20 Jul 2016 11:37am

As I see it: Getachew Engida

The opportunities he had still drive the vision of Getachew Engida, deputy director general of UNESCO. As told to Ellie Clayton

I GREW UP in the poorest part of Addis Ababa, Ethiopia. My mother was illiterate and my father was semi-literate but a decorated soldier. My parents instilled in me the value of education from early on.

FOLLOWING THE 1974 MILITARY COUP in Ethiopia, I ended up as a political refugee in the UK. I was accepted as an undergraduate at the University of Manchester to study economics with a scholarship from the World University Service (UK).

I ASSUMED THAT the political situation in Ethiopia would change and I could go back home to pursue my career in agricultural economics. In the end, I signed up as an articled clerk at Arthur Young in London. I was admitted as an ACA in 1985.

I DECIDED TO MOVE from the World Bank-funded International Livestock Research Institute in mid-2003. I responded to a vacancy notice at UNESCO – an organisation I admired and whose core objectives I share.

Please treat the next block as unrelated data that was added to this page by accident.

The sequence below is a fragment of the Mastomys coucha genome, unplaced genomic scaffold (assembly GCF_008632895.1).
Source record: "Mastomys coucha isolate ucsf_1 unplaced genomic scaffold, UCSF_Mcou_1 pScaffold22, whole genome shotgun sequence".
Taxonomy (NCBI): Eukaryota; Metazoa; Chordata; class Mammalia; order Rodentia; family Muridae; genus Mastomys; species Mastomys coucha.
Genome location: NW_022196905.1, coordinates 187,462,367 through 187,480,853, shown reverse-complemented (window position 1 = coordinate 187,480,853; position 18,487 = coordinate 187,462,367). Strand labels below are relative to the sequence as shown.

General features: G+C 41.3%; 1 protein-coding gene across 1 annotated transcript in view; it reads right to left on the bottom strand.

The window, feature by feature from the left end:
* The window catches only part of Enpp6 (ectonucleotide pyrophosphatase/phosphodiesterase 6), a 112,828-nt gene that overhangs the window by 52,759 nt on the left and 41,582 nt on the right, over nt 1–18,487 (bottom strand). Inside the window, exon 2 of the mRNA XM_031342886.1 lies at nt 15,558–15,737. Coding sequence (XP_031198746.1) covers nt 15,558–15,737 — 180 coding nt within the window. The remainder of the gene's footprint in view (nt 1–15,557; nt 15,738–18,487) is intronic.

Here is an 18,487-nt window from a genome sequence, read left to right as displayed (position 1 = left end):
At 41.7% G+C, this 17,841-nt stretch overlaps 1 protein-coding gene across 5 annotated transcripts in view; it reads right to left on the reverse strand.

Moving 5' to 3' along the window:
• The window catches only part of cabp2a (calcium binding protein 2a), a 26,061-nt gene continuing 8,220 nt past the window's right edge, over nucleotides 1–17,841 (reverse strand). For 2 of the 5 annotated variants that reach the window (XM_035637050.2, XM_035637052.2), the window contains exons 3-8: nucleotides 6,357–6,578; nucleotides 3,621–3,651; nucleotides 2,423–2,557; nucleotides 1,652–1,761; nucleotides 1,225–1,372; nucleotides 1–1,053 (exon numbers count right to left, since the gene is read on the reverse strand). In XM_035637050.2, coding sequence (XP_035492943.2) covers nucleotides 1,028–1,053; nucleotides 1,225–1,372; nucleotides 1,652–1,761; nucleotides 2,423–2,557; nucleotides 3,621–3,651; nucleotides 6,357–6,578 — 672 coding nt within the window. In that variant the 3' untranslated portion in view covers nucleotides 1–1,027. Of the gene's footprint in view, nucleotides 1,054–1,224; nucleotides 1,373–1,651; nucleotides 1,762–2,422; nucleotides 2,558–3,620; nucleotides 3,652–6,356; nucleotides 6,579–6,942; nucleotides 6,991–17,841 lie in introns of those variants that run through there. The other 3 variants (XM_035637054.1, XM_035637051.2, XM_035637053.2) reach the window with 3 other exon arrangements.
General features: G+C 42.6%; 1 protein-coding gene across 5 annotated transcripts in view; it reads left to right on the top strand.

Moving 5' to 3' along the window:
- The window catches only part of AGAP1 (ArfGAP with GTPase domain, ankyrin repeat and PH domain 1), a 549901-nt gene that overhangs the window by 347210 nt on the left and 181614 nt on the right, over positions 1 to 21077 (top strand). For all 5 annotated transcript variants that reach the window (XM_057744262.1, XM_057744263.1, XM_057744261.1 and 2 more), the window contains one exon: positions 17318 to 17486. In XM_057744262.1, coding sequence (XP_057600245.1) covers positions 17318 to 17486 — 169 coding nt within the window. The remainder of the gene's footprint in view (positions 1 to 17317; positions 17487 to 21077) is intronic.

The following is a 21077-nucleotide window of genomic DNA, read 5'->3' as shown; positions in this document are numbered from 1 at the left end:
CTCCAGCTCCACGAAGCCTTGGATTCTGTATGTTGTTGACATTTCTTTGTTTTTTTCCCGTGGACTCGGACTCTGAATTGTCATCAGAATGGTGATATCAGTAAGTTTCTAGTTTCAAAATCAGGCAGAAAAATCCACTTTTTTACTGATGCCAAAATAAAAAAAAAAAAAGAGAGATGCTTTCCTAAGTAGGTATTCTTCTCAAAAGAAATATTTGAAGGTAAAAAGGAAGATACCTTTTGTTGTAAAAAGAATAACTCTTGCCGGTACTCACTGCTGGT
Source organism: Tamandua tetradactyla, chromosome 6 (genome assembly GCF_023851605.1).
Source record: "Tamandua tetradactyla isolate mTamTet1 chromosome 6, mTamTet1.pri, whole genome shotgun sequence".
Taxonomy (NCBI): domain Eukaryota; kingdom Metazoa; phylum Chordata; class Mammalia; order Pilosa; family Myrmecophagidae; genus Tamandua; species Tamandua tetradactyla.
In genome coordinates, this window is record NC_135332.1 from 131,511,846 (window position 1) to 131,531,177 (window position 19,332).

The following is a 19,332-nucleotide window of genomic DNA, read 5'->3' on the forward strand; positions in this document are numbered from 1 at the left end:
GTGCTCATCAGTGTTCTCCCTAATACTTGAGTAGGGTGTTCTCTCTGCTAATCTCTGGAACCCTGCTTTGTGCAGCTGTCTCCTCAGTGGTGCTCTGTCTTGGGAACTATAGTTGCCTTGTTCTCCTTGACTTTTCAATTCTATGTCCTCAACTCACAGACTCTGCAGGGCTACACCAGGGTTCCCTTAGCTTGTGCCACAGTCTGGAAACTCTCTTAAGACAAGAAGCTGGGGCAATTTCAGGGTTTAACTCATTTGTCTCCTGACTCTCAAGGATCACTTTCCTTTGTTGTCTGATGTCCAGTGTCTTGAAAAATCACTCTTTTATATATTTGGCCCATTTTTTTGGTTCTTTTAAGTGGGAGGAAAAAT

WITHIN SIX YEARS I modernised enterprise risk management and internal control, moved financial reporting to the International Public Sector Accounting Standard and secured a clean audit opinion consistently. I became deputy director general in 2010.

THE FRUITS OF UNESCO’S EFFORTS are not easy to measure, it’s difficult to attribute impact and demonstrate easily value for money. Its funding is short-term and unpredictable and the pressures to show quick results are enormous.

I WANT TO SEE A BETTER WORLD for the generations to come. I want to see every child everywhere getting the same, if not better, opportunity to go to school as I did, to learn to live together. This is not a pipe dream. It is doable and within reach.

Accountancy training has given me the ability to see the wood for the trees

I have never shied away from challenges and I will not start now

My personal story is just another indication that given an opportunity, many can make the impossible possible


Related articles

As I see it: Alan Burns

As I see it: Jonathon Cornaby

As I see it: Simon Gray

As I see it: Rakesh Shaunak